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Ribbon Cutting for Edible Schoolyard Rooftop Garden in East Harlem

Nicholas Freudenberg

I had the privilege of attending the Edible Schoolyard Rooftop Garden and Greenhouse Ribbon Cutting Ceremony today. The rooftop facility offers opportunities for growing, cooking and eating fresh grown produce to children enrolled in PS/MS 7 and Global Tech Prep, two schools co-located at 120th Street between Lexington and Third Avenues in East Harlem. Attending the ribbon cutting ceremony was Melissa Mark-Viverito, the East Harlem District Council Member and Speaker of the City Council, which helped to fund the project; Matthew Washington, the Deputy Manhattan Borough President and Dr. Harvey and Mr Baiz, principals respectively of PS/MS 7 and Global Tech Prep.  Nashanti Robinson, an eighth grader at Global Tech, told the assembled crowd that participating in the gardening program had changed her opinion about eating vegetables and introduced her to new foods and activities.  You can read more about the rooftop garden here.

The young gardeners in the Edible Schoolyard

The young gardeners in the Edible Schoolyard

Also attending the event was Annette Slonim, Program Manager of the East Harlem Edible Schoolyard.  Annette was an East Harlem Food Policy Fellow with our group in 2015 and a participant in the East Harlem Research Action Workshop on Food Environments in East Harlem, a course that Jan Poppendieck and I taught at the CUNY School of Public Health.  Annette helped our class to understand the value of school yard gardens and also learned about other parts of East Harlem’s food system. It was exciting to see the progress her program has made in the last two years.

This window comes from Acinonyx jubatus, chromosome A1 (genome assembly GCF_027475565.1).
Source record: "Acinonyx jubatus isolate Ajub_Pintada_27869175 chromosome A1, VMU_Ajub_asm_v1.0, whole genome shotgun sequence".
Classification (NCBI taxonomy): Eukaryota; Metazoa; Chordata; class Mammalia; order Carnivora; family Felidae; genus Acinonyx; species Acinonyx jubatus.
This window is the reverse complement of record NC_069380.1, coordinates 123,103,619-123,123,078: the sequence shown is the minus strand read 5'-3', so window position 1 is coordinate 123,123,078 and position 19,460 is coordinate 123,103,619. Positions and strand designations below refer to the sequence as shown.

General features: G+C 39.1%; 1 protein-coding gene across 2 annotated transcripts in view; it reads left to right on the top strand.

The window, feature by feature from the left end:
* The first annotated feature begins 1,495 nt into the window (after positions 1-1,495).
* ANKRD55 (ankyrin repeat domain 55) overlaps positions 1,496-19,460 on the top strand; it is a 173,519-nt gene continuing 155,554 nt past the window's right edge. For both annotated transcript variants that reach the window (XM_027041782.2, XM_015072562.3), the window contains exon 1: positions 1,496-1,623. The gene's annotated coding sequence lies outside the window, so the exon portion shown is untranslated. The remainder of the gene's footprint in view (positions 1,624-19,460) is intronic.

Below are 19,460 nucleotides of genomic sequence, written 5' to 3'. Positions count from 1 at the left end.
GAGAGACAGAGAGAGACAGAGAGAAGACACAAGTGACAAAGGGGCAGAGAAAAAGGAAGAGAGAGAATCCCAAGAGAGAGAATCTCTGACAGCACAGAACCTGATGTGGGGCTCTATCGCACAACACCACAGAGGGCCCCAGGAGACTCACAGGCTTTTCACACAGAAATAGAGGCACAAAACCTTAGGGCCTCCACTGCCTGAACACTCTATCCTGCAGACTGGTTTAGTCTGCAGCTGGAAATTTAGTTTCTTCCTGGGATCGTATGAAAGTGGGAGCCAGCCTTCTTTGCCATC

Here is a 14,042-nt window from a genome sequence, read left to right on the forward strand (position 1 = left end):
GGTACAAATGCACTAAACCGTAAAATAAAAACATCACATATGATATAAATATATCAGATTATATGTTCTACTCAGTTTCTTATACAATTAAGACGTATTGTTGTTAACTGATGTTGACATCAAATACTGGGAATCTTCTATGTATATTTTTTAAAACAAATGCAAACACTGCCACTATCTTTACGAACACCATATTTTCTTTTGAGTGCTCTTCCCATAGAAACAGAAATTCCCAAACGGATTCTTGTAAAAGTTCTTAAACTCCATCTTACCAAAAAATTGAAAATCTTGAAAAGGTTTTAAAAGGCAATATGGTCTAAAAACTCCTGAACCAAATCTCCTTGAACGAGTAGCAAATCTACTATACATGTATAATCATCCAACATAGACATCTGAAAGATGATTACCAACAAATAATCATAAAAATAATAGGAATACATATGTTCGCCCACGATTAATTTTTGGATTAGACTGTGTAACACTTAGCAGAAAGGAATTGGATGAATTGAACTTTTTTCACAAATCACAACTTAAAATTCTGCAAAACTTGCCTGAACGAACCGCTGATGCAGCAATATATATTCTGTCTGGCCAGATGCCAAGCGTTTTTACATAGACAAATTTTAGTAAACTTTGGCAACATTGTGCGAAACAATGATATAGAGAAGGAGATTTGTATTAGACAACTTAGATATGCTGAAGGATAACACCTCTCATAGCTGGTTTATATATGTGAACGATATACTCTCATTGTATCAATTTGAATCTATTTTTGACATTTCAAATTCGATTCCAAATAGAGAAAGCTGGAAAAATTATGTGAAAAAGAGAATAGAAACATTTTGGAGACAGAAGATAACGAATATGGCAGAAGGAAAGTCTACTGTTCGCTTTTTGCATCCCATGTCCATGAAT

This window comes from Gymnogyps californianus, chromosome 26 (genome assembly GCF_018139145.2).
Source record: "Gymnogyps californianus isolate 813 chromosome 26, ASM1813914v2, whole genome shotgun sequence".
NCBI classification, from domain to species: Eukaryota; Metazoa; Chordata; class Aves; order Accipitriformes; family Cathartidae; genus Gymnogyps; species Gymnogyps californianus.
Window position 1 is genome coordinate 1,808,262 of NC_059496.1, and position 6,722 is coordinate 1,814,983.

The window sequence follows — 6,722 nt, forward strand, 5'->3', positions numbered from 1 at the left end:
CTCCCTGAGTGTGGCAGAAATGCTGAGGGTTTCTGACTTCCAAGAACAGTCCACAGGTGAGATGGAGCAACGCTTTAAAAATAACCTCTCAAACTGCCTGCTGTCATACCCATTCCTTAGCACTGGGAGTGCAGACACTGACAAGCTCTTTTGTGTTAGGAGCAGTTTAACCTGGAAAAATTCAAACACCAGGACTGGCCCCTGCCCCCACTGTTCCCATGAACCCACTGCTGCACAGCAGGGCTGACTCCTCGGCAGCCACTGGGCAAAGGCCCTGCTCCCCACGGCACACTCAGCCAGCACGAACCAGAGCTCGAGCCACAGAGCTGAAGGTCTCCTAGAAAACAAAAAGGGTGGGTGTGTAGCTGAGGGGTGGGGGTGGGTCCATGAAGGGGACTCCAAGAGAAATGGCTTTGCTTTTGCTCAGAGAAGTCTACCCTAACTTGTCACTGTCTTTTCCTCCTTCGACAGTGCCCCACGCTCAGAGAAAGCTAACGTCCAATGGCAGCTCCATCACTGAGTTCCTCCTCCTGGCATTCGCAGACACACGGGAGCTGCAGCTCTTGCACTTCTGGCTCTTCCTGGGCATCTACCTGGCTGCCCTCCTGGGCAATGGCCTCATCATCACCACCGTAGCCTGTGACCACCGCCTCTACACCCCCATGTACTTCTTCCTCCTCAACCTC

Speaker Mark-Viverito at the ribbon cutting

Speaker Mark-Viverito at the ribbon cutting

Annette Slonim, Program Manager East Harlem Edible Schoolyard. credit

Annette Slonim, Program Manager East Harlem Edible Schoolyard. credit

The event also made me think again about our Institute’s session on urban agriculture in which Nevin Cohen and Kristin Reynolds (authors of Beyond the Kale)  and several New York City urban farmers and gardeners analyzed the class, race and power dynamics within this movement. From schoolyard rooftops in East Harlem to farms in the South Bronx and Central Brooklyn, community gardening and urban agriculture are creating new opportunities to engage people in thinking about food, health and social justice. Can we tap this energy and passion to revitalize how this city thinks about its public places?